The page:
In his Aug. 14 Page One article, "World Bank plan allows Third World to set rules," Steve Hirsch raised important points about a proposed World Bank pilot program to strengthen developing-country procurement systems and relayed some concerns expressed by the business community.
We believe this program has the potential to contribute to the fight against corruption, strengthen the human and institutional capacity in developing countries and improve their prospects for overcoming poverty.
Indeed, the goal is to improve development efforts by raising standards for procurement and international competitive bidding in these countries. This would extend beyond World Bank-financed projects to all developing-country expenditures and stands to enhance efficiency, competitiveness and access to public procurement.
It is important to note that the pilot program would work with a few developing countries that already have high standards and could take advantage of the opportunity to improve their systems. In the long run, this effort should increase opportunities for countries to attract external investment and for firms worldwide to have the opportunity to compete.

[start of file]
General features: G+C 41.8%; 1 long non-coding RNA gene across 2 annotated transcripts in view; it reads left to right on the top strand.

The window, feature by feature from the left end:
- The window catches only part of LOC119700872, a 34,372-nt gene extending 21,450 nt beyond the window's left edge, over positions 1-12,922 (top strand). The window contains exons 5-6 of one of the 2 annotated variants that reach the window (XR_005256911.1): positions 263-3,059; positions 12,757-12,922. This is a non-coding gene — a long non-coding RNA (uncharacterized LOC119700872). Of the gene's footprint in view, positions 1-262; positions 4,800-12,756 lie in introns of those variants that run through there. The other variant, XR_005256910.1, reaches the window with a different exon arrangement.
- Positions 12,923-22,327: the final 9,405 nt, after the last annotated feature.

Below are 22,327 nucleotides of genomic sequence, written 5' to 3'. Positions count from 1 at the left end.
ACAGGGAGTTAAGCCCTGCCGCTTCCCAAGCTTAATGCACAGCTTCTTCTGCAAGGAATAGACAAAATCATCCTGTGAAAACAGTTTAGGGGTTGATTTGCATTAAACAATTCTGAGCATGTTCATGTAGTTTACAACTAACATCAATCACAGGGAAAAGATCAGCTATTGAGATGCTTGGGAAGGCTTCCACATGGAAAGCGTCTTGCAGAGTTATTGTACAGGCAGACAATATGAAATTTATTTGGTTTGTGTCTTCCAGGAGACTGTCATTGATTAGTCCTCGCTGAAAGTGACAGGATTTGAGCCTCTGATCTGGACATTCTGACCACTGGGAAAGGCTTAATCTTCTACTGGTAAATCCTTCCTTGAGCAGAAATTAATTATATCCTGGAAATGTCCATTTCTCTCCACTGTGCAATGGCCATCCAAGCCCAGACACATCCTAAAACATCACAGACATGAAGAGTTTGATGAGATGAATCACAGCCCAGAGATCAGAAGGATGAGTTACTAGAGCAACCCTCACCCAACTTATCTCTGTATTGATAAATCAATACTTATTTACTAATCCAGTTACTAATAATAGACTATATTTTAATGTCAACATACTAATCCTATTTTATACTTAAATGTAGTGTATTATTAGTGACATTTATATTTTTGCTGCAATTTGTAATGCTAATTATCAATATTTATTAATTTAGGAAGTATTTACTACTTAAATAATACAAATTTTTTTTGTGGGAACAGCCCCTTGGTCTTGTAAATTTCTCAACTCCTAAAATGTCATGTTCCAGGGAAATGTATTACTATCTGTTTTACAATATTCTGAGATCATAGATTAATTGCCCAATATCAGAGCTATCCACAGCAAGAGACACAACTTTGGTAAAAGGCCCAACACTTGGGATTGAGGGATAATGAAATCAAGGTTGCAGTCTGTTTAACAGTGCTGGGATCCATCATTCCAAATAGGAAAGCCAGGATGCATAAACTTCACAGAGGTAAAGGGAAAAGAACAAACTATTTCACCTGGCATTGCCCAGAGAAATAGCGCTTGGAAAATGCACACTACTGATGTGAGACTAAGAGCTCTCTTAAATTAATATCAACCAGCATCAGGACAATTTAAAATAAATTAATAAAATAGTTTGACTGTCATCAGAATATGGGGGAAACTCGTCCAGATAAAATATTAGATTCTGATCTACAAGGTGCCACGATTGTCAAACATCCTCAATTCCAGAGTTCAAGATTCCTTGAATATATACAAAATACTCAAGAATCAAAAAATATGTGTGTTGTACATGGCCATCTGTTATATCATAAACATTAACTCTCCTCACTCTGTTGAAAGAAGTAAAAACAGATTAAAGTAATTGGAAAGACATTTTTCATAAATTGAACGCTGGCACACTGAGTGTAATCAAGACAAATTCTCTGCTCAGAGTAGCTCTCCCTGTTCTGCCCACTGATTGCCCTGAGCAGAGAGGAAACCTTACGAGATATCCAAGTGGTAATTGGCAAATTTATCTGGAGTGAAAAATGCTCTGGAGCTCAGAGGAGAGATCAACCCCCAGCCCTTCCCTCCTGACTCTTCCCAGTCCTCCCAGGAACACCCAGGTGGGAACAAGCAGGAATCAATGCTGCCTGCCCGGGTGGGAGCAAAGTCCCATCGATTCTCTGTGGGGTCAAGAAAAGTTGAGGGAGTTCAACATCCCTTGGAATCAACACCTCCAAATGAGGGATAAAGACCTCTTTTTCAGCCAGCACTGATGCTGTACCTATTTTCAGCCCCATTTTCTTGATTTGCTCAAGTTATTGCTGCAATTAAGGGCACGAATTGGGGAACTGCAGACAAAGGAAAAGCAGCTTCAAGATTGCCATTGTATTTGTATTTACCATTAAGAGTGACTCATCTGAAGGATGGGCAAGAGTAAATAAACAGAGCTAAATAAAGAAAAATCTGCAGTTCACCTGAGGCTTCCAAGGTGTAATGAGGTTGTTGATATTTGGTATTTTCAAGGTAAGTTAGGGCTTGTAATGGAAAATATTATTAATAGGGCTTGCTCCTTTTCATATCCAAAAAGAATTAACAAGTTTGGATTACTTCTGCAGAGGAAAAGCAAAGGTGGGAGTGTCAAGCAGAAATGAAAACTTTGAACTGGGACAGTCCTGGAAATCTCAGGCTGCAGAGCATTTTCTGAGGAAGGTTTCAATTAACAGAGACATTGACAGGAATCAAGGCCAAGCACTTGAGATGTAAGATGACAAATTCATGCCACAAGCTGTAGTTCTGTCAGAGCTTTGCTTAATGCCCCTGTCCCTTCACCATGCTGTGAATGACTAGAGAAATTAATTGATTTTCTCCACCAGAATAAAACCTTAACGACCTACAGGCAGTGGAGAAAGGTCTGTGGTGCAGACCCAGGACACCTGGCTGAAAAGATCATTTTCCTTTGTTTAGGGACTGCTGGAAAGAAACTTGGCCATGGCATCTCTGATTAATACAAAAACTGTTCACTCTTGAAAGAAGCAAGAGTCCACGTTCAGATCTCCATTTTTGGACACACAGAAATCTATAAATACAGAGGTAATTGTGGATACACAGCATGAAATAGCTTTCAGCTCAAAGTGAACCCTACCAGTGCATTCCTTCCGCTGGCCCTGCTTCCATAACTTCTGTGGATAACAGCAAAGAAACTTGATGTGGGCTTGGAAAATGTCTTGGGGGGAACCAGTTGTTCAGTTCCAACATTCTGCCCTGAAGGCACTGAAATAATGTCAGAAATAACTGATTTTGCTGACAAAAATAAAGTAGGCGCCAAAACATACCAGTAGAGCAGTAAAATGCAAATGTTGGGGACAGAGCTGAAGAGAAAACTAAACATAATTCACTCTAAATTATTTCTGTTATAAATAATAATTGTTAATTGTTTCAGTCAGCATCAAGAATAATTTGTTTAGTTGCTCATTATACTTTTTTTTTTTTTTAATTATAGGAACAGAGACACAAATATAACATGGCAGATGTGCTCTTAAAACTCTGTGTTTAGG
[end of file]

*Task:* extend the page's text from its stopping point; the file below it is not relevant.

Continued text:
Finally, before we move forward, the World Bank will hold consultations on the details of the proposal to ensure that stakeholders, such as governments, companies and civil society around the world, have been heard.
We welcome the attention The Washington Times has focused on a program that holds great promise for strengthening the capabilities of our borrowing countries and improving their development prospects.
Operations Policy and